7. Sampuru - "Sample" (the name given to the super-realistic plastic food models in restaurant window displays - also a meta, deep-cut reference to the "sample" culture of Vaporwave)

  8. Kiri - "Fog" (one day whilst I was in Japan, a fog descended from the mountains and shrouded the town in a thick mist that, for a foreign visitor such as myself, was beautifully enigmatic and atmospheric)

  9. Aisuru Hito - "The woman I love"

  10. Sumida Gawa No Tsuki - "Moon on the River Sumida" (the river Sumida runs through central Tokyo and is steeped in mythology and legend. The bus route to the airport before departure home took us alongside the river at 4am with the moon bright in the sky. The scene was very cinematic and reminiscent of the Streets of Rage title-screen animation)

For Yume No Machi (Vapor Edition), I swapped colours on the cover for a more Vaporwave colour palette, and as mentioned above, all but Aisuru Hito made it into the Vapor Edition (in the same order as they are on the original album).

Both albums will release simultaneously on April 16th 2021 and be available digitally on the OSC BandCamp page, as well as all major streaming platforms such as Spotify, Apple Music, iTunes, Amazon, etc. A limited run of both albums will also be available on cassette, CD and minidisc from My Pet Flamingo (while stocks last). Vinyl is in production as I write this and will be available later in the year.

I'm very pleased with and proud of how this double-album project has shaped up. Whilst the turnaround time from conception to completion was not as long as Ideality, I believe this project is of comparable (if not higher) quality and definitely a more coherent listening experience (most likely due to its strongly contextual foundation).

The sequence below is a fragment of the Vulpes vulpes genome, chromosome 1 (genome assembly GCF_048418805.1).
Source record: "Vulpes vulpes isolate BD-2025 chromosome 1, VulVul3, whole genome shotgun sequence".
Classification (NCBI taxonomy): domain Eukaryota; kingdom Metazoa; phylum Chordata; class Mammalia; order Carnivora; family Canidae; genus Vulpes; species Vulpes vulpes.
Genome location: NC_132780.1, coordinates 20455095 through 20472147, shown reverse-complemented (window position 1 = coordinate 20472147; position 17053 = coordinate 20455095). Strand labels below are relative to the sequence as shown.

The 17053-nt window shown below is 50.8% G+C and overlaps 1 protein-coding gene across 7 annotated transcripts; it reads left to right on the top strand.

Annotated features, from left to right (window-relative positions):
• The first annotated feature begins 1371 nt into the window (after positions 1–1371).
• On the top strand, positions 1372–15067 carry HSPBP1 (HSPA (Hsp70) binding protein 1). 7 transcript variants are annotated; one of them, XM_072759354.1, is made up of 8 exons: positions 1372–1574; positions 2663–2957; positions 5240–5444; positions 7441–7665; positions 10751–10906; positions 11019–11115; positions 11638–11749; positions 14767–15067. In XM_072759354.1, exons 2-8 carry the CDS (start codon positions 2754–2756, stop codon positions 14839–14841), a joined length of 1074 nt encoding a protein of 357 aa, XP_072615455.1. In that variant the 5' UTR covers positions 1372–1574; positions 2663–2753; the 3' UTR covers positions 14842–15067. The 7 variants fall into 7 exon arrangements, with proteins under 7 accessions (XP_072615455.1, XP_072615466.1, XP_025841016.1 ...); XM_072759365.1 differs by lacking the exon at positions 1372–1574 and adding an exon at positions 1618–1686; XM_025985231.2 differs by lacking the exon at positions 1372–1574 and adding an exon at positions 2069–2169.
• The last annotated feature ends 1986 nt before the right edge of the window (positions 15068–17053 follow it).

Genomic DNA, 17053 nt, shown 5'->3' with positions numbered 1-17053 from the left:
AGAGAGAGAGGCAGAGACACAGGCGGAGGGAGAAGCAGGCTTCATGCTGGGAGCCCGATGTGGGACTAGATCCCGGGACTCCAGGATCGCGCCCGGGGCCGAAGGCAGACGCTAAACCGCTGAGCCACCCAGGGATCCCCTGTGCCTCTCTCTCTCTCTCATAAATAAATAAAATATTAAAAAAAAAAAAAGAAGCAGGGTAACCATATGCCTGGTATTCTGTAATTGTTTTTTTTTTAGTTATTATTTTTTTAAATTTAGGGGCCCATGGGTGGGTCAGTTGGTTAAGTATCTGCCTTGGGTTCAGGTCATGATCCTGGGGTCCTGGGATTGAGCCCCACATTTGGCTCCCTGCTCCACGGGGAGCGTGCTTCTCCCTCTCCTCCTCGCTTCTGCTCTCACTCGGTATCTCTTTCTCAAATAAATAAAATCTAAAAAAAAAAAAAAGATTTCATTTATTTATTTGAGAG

I also believe this album will lend itself better (than Ideality did) to repeated listening. Taking a lead from my work with ambient music, I aimed to strike a balance between creating something that lends itself well to passive listening, like all good "background" music should, but I still nested enough musicality in there so as to satisfy my own musical geekiness (and that of the music geeks among my audience).

Art can sometimes be meaningless without context, so thank you for taking the time to read this blog and I hope that you enjoy listening to both versions of the album when it's released. I've posted teasers on my socials, as well as YouTube, so if you don't follow/subscribe to me yet, you know what to do (links are at the bottom of the page).

All the best and keep it retro :-)